For more of our Path Forward coverage, visit DaytonDailyNews.com/PathForward. — Ron Rollins, community impact editor
Dayton Daily News: What trends are you seeing locally when it comes to youth mental health?
Greg Ramey: The single biggest issue with children is what's called mood disorders. Mood disorders refer to a class of mental disorders characterized essentially by two words: anxiety and depression. This is not just a local trend. This is a national trend.
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The national statistics overall show that mood disorders among children, adolescents and young adults have increased significantly over the past 10 years. If you asked me in 30 seconds to describe the biggest challenge to us in the mental-health arena, it would be that area.
DDN: Describe this sort of disorder for us.
Ramey: The problem with mood disorders, unlike attention deficit disorder, conduct disorders or things like that, is that kids who are anxious or depressed sometimes do things that lead them to want to harm themselves. So that's what makes this issue in our community and nationally much more acute than anything else. Not to downplay alleged attention deficit disorder, but generally that's not something that results in someone's death.
But a youngster who is depressed, a youngster who feels that death is better than life, can end up dying. That’s the single biggest area that’s of concern to us.
DDN: What are some numbers?
Ramey: Last year, and these are government statistics, 7.4 percent of high school kids nationally indicated in the previous 12 months they tried to kill themselves.
Now, there’s some pretty significant racial and gender differences there. Among males it was 5.1 percent. Among females it was 9.3 percent. Among African-Americans it was 9.8 percent, among white teenagers it was 6.1 percent. Among what is called sexual minorities, it was 35 percent.
These are extraordinarily high numbers of our young people who have a couple things in common. No. 1, they generally feel as if they are a burden to other people.
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No. 2, they don’t have the relationships with caring individuals that get most of us through the tough times.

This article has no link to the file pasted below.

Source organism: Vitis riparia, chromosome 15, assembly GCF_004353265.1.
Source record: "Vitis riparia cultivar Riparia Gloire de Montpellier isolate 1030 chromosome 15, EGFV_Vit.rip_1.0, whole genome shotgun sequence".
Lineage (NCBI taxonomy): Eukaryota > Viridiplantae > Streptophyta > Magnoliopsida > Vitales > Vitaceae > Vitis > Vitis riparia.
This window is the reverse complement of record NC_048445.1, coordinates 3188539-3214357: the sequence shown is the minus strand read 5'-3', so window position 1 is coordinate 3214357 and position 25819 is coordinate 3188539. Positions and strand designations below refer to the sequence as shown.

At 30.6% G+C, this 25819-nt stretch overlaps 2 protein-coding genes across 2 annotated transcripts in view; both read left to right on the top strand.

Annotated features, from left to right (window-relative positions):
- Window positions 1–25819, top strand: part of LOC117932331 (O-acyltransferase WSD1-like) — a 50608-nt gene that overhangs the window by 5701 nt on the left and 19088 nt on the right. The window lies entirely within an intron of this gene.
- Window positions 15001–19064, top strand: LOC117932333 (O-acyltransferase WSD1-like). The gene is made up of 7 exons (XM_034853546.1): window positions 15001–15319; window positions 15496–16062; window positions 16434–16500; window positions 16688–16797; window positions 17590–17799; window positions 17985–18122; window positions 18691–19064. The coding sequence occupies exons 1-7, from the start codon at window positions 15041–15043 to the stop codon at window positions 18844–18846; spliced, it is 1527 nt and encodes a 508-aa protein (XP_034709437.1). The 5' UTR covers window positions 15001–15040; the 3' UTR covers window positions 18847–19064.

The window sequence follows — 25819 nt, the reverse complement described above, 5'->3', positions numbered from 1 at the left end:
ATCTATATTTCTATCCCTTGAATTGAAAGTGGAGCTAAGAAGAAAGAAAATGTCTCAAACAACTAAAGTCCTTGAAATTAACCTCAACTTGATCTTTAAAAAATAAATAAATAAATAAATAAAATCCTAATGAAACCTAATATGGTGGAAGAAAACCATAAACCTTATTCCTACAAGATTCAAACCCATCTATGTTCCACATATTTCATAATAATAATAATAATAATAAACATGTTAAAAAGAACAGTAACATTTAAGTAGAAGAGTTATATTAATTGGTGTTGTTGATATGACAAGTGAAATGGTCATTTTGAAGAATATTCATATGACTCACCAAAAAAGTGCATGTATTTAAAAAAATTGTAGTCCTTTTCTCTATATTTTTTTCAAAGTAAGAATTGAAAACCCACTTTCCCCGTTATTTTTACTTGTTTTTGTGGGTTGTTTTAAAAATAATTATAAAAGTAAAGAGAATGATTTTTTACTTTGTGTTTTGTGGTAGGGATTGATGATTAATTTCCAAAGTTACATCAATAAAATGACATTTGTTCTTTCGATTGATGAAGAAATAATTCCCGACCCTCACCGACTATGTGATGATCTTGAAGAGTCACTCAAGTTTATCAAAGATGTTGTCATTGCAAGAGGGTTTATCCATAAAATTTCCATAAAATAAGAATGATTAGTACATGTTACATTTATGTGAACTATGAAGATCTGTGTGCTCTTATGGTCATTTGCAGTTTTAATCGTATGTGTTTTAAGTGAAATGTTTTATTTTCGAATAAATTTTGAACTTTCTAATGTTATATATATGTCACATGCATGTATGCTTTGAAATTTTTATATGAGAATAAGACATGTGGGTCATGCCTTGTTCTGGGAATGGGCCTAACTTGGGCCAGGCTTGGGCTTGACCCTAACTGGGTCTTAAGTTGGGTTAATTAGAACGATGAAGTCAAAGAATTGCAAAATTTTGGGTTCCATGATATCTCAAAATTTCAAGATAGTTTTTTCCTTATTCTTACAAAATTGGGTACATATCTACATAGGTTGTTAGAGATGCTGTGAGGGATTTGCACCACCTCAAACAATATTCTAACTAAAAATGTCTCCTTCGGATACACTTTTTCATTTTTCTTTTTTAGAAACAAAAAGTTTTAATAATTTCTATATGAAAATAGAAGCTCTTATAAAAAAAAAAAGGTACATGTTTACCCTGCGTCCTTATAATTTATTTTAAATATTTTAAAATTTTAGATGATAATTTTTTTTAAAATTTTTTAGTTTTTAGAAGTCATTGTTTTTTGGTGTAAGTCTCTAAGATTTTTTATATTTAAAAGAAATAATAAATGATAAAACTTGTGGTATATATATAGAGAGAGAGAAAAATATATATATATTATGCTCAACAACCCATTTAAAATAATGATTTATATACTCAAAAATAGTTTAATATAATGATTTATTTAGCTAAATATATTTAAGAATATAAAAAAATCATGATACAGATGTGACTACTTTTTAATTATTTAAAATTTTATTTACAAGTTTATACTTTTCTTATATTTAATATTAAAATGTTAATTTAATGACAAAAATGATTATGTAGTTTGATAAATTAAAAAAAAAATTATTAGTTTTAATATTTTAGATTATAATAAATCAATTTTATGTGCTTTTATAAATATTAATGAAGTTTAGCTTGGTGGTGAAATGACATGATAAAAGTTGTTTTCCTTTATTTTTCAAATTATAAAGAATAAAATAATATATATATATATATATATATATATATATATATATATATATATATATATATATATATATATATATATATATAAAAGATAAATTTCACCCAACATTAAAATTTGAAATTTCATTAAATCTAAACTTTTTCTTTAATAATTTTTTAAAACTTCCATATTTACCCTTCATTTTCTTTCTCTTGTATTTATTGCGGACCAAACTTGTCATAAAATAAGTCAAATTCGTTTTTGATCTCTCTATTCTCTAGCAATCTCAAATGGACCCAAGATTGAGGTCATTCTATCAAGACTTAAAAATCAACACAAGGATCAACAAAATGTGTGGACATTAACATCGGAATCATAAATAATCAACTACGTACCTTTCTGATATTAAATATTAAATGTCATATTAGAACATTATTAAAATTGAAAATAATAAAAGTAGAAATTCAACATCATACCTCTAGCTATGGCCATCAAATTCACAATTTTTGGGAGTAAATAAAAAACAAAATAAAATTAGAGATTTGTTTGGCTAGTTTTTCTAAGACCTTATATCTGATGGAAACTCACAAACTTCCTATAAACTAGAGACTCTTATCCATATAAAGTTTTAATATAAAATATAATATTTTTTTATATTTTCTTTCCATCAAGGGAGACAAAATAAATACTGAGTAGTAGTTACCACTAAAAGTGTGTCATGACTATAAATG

And then finally No. 3, they have come to some accommodation that death is better than life, generally because they feel that the pain that they are experiencing today will go on forever. (Most adults) know one thing: whether today is a good day or a bad day, it’s going to pass. Kids don’t feel that way, so the pain they feel, again with this anxiety and depression, they feel will go on forever. There’s no relief in sight, therefore I’d just as soon be dead.
DDN: What’s going on to cause this?
Ramey: You know, you can interview three different people and get four different answers. I'll give you my study on it — I think here's about two or three different trends going on.
The research on technology and social media is now complete. It is a major factor leading to mood disorders in teenagers. Period. We need not debate that anymore.
That’s not to say that all technology and all social media are bad for all kids. But it is to say beyond a tipping point, kids spending so much time in social media is significantly related to these mood disorders. And the way it works is almost common sense. The more time you’re spending on that, you’re not interacting in person. So you’re not building up the relationships that get us through our tough times.
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If you’re texting someone or you’re on social media or you’re getting support from a friend rather than a family member, it doesn’t have that same qualitative thing.
Not to say that we should suddenly take our kids away from technology, but we need to place limits on it and we need to teach them how to be responsible digital citizens. I think most people would agree that’s a factor. I think the question’s been answered. Other people are not quite so definitive. But my reading of the literature says that’s a major factor.
DDN: What else?
Ramey: I don't think that is the one and only thing. I think the second fault rests with parents.
I think well-meaning and loving parents have over-protected our kids and not allowed them the gift of dealing with failure and frustration at a younger age, leaving them ill-equipped as they enter the tougher teen years to deal with real-life situations.
The end result is, I’ve never learned to get up after falling because my parents never let me fall. When I do fall, I think, “Oh my goodness, the world’s coming to an end.”
So-called “helicopter parenting” … It may make parents and kids feel good in the moment. But it’s a harmful way of raising kids, because it doesn’t teach them the skill of resiliency.